Timothy Trousdale is a recent junior college graduate who has moved to NYC from Alabama not only to escape his emotionally abusive mother, but also to realize his dream of being a published author. Unfortunately, he’s mostly been working retail and not making ends meet. Also, Timothy’s not very motivated as an aspiring author. He gets a temp job of his dreams, however, when he’s hired on as an assistant for a talent agency managing the fan mail of megastar actress, Mercedes Ford. And, the biggest perk is he’s living and working inside Mercedes’ swanky penthouse. Mercedes and her boy-toy hubby aren’t home at the moment, as they are living near her current filming location. Instead, an elderly, wine-drinking “housekeeper” is sharing the space, and Timothy’s direct boss, Jared, has free rein and a harsh tongue.
Jared’s verbal abuse of Timothy begins the moment he walks in the door, and doesn’t let up until Jared’s dead a week later. There’s no love lost toward Jared, who made an enemy every time he opened his mouth. The scene of Jared’s demise is a secure room in the apartment, and that makes Timothy pretty suspicious of the cause of death, which law enforcement seems to believe was accidental. He decides to dig deeper, and that’s when he unearths even more people with potential motive to have killed the odious Jared.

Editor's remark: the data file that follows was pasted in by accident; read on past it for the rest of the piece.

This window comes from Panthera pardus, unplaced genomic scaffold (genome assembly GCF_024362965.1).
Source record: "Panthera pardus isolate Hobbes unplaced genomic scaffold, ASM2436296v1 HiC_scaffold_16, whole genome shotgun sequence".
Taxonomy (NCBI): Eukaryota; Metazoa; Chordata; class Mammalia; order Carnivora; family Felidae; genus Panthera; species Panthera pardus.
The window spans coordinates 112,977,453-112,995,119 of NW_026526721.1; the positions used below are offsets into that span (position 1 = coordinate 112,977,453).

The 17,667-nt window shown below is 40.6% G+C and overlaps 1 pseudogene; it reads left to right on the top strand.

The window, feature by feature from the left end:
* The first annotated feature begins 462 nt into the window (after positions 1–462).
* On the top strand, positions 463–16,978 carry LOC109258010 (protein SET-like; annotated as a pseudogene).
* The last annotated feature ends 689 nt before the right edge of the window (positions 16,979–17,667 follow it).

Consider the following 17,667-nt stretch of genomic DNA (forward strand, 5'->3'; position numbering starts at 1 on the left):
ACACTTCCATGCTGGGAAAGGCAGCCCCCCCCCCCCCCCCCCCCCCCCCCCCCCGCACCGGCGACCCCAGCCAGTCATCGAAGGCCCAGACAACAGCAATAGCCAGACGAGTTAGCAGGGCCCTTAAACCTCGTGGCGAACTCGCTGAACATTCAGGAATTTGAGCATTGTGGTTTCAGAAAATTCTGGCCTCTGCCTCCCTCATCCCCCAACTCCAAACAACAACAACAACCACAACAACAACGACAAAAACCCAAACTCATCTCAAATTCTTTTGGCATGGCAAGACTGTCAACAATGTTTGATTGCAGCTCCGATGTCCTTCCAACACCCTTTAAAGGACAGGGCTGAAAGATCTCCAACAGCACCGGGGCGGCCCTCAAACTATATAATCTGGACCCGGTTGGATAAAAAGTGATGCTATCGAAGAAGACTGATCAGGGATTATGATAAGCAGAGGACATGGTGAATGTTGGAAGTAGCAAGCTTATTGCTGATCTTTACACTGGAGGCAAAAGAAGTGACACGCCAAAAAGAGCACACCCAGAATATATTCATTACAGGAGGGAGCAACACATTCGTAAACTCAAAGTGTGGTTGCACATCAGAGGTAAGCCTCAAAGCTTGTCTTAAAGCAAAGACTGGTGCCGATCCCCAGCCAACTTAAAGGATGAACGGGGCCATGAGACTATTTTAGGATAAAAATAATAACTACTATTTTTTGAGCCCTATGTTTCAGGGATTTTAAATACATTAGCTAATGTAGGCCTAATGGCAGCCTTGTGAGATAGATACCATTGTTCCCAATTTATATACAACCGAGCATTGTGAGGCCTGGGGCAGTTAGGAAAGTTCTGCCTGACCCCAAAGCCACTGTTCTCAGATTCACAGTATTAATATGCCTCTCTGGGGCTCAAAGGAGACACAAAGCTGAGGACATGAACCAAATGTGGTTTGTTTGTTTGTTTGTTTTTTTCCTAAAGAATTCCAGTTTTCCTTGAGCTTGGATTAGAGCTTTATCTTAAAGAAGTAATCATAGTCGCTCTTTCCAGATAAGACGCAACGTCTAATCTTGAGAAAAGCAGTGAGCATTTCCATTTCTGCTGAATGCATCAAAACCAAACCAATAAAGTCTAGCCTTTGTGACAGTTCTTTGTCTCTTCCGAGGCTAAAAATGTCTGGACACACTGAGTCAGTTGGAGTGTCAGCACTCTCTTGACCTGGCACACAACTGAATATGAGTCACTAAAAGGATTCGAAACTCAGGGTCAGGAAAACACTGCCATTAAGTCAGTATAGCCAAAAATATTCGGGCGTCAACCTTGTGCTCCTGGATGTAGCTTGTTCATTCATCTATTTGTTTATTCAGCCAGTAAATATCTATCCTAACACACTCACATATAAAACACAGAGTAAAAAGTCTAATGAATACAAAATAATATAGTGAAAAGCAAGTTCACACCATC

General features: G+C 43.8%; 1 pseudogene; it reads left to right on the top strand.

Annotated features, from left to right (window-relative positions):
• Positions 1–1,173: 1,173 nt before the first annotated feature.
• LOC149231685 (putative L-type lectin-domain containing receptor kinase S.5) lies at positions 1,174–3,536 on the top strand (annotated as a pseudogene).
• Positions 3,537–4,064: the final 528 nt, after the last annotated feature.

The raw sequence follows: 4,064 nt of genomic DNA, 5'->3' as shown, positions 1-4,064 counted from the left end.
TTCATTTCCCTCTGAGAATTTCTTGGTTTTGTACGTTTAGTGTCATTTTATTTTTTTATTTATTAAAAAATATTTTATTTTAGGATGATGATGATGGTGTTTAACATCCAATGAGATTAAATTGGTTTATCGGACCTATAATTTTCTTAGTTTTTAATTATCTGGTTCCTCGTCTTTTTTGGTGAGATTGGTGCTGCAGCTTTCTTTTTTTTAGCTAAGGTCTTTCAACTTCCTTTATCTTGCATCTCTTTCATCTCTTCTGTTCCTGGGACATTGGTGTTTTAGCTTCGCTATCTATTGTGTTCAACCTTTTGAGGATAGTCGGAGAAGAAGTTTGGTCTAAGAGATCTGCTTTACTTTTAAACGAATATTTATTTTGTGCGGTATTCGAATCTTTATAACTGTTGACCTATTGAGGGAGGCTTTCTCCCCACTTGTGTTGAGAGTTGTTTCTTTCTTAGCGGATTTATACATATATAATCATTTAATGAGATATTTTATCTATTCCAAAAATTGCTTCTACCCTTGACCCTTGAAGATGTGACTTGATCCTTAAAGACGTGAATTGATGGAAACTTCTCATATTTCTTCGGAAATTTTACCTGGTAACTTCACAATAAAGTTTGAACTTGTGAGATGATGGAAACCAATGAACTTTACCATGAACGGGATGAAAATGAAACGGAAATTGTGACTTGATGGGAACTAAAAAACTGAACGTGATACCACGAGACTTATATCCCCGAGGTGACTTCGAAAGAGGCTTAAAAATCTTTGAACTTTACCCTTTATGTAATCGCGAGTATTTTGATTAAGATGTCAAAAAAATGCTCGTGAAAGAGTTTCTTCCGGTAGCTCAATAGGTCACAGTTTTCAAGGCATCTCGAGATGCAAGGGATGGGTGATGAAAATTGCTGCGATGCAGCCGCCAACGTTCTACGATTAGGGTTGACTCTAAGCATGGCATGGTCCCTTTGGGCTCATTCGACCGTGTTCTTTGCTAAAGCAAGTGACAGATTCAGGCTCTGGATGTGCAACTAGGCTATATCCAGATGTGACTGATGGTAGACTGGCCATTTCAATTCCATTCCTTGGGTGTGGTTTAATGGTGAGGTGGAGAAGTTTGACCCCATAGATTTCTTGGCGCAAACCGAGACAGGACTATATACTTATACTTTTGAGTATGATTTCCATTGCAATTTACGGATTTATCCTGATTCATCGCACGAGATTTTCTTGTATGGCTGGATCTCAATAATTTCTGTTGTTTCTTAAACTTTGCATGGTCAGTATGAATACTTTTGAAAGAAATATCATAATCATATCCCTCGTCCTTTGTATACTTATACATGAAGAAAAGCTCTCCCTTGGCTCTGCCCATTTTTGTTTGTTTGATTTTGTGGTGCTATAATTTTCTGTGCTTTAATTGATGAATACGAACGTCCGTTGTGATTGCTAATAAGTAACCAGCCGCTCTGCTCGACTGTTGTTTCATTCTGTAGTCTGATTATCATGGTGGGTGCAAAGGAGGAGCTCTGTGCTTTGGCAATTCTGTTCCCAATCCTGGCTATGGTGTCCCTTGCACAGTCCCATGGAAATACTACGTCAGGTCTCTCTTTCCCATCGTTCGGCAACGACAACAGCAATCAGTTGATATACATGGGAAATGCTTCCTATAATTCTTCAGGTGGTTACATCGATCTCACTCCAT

I found this story just okay. The blurb described a cozy mystery, but the execution didn’t quite match up, for me. The pace is really slow, and Timothy, who is admittedly young, naive, and broke, doesn’t read as his supposed age at all. I’m not sure I’ve read any cozies with 23-year-old sleuths, but Timothy’s so hapless and self-oriented, I was kind of shocked he had any awareness to be suspicious of Jared’s death, at all. It took him more than a week to “discover” that his roommate in the penthouse isn’t a live-in housekeeper at all. His turns of phrase and metaphors gave off a vibe of someone two decades older than he is purported to be, and that continually drew me away from the story.
Being suspicious of the sleuth made a conflict for me as a reader that I found hard to overcome. There are also a whole ton of extra characters that serve as red herrings. Every time Timothy turned over a stone, he found two more stones. It became exhausting and didn’t move the plot forward.
It feels like we end up withIn all, I wasn’t super impressed with Timothy as a character, or the pacing/scope of the story. I’m a big cozy fan, so I had high hopes here that were ultimately not met.